My work communicating about streams literally came home today. A creek bed winds through the corner of our land near the highway, moving water from fields on the ridge and hillsides, under Highway 16, through the field to the north, and into the Root River. It’s usually a dry creek, but when we get a good rainstorm it fills and and the water moves.
In late June, after several nights of hard thunderstorms, we had 48-hour rainfall with a statistical frequency of about once every 500 years. When we arrived at our land afterward, flow debris was deposited well into our open acres. Water didn’t come near the house, but it crossed the drive and left its mark.
So Tuesday I called Fillmore County Soil & Water Conservation District and was happy to connect with Doug Keene, who’s looked at a lot of flood damage this year. He offered to come take a look, and we met this morning.
Tromping the stream bed showed more trees and wood debris than last year, and more exposed rocks. Doug told us the channel drains water from 200 acres, and water had moved fast enough to clear out soil and sand that had filled the channel in over time.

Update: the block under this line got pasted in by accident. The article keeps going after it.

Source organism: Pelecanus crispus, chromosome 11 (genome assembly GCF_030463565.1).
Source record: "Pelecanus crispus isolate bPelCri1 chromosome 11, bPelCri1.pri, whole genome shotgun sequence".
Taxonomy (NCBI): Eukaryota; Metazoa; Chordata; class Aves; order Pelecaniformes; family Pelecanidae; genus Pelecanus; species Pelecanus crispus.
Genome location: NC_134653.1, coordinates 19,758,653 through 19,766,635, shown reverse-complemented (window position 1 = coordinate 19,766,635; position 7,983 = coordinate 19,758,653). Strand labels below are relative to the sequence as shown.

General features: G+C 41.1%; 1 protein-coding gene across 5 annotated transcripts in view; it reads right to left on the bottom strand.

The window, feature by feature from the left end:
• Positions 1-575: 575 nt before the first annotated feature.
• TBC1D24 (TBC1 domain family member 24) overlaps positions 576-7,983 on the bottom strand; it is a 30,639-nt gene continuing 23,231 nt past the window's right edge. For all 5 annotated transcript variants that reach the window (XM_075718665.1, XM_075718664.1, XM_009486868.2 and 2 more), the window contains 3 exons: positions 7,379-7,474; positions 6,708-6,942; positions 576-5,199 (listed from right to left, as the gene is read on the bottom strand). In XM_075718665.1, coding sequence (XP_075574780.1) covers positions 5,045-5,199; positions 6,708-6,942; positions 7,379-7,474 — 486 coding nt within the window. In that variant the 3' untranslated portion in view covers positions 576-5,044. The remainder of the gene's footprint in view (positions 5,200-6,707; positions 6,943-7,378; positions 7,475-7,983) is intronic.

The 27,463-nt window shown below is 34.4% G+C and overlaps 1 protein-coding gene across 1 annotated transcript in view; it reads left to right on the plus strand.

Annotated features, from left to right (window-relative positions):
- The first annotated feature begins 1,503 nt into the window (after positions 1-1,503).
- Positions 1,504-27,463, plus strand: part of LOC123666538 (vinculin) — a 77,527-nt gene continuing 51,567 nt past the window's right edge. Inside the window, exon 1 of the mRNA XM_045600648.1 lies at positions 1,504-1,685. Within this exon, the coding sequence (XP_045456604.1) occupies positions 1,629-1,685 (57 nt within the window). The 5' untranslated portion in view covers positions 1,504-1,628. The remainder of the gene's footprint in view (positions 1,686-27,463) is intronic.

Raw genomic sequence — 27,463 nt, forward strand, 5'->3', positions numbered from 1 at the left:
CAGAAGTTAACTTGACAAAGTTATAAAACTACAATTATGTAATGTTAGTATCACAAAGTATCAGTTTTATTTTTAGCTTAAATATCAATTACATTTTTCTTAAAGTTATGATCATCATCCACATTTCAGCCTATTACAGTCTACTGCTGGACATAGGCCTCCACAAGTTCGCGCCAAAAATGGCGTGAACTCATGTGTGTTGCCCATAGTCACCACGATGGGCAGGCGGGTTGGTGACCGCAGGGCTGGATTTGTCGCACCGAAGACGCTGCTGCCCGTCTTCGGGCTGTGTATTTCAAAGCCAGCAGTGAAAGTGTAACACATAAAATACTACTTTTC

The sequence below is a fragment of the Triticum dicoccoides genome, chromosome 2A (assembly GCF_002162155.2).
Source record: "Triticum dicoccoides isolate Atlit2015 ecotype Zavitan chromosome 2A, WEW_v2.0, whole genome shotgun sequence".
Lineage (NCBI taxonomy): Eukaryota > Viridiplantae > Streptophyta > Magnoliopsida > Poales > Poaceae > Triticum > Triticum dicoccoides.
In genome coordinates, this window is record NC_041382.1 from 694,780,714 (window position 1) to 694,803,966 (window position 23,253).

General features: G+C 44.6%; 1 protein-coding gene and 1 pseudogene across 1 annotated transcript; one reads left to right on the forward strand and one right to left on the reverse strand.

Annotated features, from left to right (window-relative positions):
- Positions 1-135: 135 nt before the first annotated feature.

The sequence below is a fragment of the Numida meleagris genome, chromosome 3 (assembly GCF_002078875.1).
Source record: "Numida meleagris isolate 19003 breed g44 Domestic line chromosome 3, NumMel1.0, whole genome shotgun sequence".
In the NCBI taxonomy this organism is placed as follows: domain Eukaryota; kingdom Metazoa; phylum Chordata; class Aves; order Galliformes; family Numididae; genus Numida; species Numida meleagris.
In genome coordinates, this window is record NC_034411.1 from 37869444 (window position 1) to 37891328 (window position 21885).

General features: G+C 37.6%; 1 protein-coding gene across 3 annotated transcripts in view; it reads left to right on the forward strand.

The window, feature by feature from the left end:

So my immediate question was: Where is that soil and what did it change downstream? Doug had the same thought and suggested we call him after the corn is harvested, so he can see the full situation in the stretch between us and the river. We confirmed that the channel was bermed years ago, and that hard rains undermined a short stretch. When Stan’s back to do more excavating, we’ll repair it.
After this we drove to Winona, where I met with Whitewater Watershed colleagues to review a website. Discussion turned to connection, which it always does when we talk about water. In a flash I felt the need to find out who our upstream neighbors are, and to hike up that draw. I want to see where our water comes from.